The rape and murder of Sarah Everard was truly awful, deeply traumatic for her in her last hours and desperately sad for her family and friends. It was also the culmination of a number of failures which typify tragedies. There was an organisational failure to undertake a thorough vetting on Wayne Couzens’ background, there were lost investigative opportunities when reports of Couzens flashing were not followed up, and there appears to have been a cultural collusion in the sharing of explicit material in a WhatsApp exchange.
Wayne Couzens’ occupation presents an affront to our sense of what is right, causing a moral injury: a sense of betrayal through a transgression by someone in authority abusing their power resulting in broken trust and anger which taints the organisation the perpetrator belongs to. The case thus triggered an extensive reaction to a relatively rare event (for instance, analysis by the Femicide Census of murders of women in the UK shows that 8% were committed by a stranger and 1% were committed by serving or former police officers).
The consciousness of violence against women and girls has nevertheless been raised through online campaigns such as #MeToo in recent years, providing the background noise through which the Sarah Everard case broke because of its particular characteristics in much the same way that the murder of George Floyd surfaced as the cumulative symbol of racial discrimination in the United States. Collective moral injury leaves an enduring emotional imprint, especially when an institution whose reason for existence is trust is implicated.
Whilst murder is relative rare, however, rape is not. In 2020, there were 52,220 rapes recorded by police in England and Wales but only 834 (1.6%) resulted in a charge. Figures from the Crown Prosecution Service for 2019-20 show 1,439 suspects were convicted of rape or lesser offences, the lowest level since records began. The Crime Survey of England and Wales estimated that since 2018/20, 121,000 women experienced a rape or attempted rape. Here we have the problem of attrition: the dropping out of cases at every stage in the criminal justice system – reporting, charging, prosecuting and convicting – referred to as the justice gap. This is not a new phenomenon. It was 1982 when Roger Graef’s documentary about Thames Valley Police’s rape investigation practices shocked the nation and stimulated a national conversation about the police’s treatment of rape complainants. Since then, there have been dozens of reviews and reports analysing the problem and making recommendations.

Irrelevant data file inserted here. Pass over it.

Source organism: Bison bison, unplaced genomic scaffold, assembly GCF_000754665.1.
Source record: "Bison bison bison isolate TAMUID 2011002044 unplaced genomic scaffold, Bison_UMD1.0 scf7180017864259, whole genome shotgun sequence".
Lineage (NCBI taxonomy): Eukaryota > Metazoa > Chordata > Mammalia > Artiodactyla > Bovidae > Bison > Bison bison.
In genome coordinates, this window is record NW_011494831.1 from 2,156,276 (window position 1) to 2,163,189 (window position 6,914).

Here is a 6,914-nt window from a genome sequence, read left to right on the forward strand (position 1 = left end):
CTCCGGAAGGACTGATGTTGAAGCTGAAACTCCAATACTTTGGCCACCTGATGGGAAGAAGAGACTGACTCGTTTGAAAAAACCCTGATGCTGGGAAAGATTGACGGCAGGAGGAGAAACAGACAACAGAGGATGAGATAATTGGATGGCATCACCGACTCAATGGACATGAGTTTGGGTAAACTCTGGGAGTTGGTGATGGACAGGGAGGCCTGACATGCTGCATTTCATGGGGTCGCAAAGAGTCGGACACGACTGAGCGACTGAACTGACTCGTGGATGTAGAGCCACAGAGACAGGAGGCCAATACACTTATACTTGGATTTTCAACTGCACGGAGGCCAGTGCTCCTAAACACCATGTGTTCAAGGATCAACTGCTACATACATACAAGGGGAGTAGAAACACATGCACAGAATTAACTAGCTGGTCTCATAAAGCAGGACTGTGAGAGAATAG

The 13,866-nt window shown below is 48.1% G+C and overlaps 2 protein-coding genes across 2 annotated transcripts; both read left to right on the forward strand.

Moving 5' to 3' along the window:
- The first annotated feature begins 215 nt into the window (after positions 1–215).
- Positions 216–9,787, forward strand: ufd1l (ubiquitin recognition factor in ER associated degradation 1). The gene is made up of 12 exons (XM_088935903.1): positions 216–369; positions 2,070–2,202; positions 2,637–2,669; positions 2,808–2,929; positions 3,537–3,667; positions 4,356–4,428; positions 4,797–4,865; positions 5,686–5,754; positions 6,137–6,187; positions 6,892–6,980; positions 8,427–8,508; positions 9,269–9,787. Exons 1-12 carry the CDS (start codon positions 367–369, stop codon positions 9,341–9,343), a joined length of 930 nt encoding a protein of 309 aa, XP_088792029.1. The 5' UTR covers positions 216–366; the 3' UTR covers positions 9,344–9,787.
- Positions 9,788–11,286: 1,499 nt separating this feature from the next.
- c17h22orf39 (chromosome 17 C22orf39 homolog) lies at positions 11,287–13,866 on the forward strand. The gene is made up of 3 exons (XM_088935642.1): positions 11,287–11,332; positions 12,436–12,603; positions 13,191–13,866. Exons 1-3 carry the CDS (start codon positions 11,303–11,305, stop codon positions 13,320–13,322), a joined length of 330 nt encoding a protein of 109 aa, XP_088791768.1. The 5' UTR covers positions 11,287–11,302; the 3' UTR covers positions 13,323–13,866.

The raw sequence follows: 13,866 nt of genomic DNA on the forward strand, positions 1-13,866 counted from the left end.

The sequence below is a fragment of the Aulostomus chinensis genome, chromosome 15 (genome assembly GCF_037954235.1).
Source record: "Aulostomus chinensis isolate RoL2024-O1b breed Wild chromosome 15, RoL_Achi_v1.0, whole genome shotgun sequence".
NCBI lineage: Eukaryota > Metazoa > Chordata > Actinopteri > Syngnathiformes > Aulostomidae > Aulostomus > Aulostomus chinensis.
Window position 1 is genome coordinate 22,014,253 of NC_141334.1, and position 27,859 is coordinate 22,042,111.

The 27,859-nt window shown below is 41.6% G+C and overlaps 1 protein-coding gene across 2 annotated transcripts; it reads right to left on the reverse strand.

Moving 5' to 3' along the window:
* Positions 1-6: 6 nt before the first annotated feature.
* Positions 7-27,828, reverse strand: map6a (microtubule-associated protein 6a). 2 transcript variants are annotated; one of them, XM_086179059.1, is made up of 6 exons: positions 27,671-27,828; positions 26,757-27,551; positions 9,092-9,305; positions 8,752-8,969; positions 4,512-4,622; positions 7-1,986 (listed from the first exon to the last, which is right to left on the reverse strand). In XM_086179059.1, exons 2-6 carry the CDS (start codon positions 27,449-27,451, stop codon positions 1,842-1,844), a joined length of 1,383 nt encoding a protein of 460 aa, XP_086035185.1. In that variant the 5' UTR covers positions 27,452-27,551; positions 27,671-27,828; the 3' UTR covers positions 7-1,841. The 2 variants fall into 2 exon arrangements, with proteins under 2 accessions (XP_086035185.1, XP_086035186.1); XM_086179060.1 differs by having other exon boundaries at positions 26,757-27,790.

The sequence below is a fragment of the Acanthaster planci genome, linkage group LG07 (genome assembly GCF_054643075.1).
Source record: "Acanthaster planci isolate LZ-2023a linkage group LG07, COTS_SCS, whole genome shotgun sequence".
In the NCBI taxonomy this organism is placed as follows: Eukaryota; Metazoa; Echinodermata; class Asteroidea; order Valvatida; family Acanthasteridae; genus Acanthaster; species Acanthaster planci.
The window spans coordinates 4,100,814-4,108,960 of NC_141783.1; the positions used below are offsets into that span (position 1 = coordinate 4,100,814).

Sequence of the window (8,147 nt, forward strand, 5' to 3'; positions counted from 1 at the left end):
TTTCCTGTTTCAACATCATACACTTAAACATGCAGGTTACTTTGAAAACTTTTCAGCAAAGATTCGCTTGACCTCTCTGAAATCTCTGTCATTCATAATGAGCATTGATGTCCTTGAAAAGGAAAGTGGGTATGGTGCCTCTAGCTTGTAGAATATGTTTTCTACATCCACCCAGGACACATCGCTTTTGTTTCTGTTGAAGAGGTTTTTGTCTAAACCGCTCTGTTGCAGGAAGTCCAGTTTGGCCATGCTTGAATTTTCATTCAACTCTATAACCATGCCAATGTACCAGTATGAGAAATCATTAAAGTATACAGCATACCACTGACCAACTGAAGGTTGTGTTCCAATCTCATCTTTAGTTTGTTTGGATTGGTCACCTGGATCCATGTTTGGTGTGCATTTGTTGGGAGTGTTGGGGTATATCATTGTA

Clearly, there have been some improvements with changes in the law around issues of consent, the appointment of Independent Sexual Violence Advisors, introduction of specially trained prosecutors and special measures to protect vulnerable witnesses in court. But mostly, there has been what Baroness Stern called an implementation gap. Many words have been written or spoken calling for change, and indeed a plethora of policies and strategies formulated, but these have not been inculcated into practice across the whole of the Criminal Justice System.
Issues that are diffuse and intractable, requiring action at multiple levels and co-operation between key players, are particularly prone to implementation failure. Key to successful implementation is the legitimating of the problem, coherence of problem-solving, and durability of approach. In the case of violence against women and girls, none of these pertain. In terms of legitimacy, such violence can be claimed by virtue of quantum as well as impact. Yet as Jess Phillips MP observed, the government are refusing to categorise violence against women and girls as ‘serious violence’ as they do with youth violence or terrorism; approaches to violence against women and girls is beset by an absence of clear goals, or of overarching responsible authority, or of strong incentives to co-operate. There has also been a lack of consistency and commitment over time that transcends individual tragedies.
Calls for women to become more ‘street savvy’ or to check a police officer’s credentials won’t effect real reform or move us away from problematising women’s behaviours instead of the perpetrators. Neither will it do to simply dismiss this murder as an aberration. Nor indeed requiring the police service to change its culture, whilst necessary, is sufficient. Reform requires a whole system approach: from educating all young people about relationships and sexual consent, challenging widely held myths about rape (blaming victims and exonerating perpetrators), curbing the excesses of social media-generated sexual exploitation, looking again at the limitations of the legal system in supporting victims as their own witnesses through a criminal trial, and addressing moral injury by listening to the voices of complainants who remain invisible and unheard.
How many women must be killed, how many raped and sexually violated, how many reviews, inquiries, recommendations do there have to be before there is real change and serious implementation of a programme of systemic reform? Perhaps Sarah Everard’s legacy will be her rape, and murder was the tipping point.
Note: a new edition of the authors’ edited book, Rape Challenges to Contemporary Thinking is soon to be published, addressing many of the issues discussed above.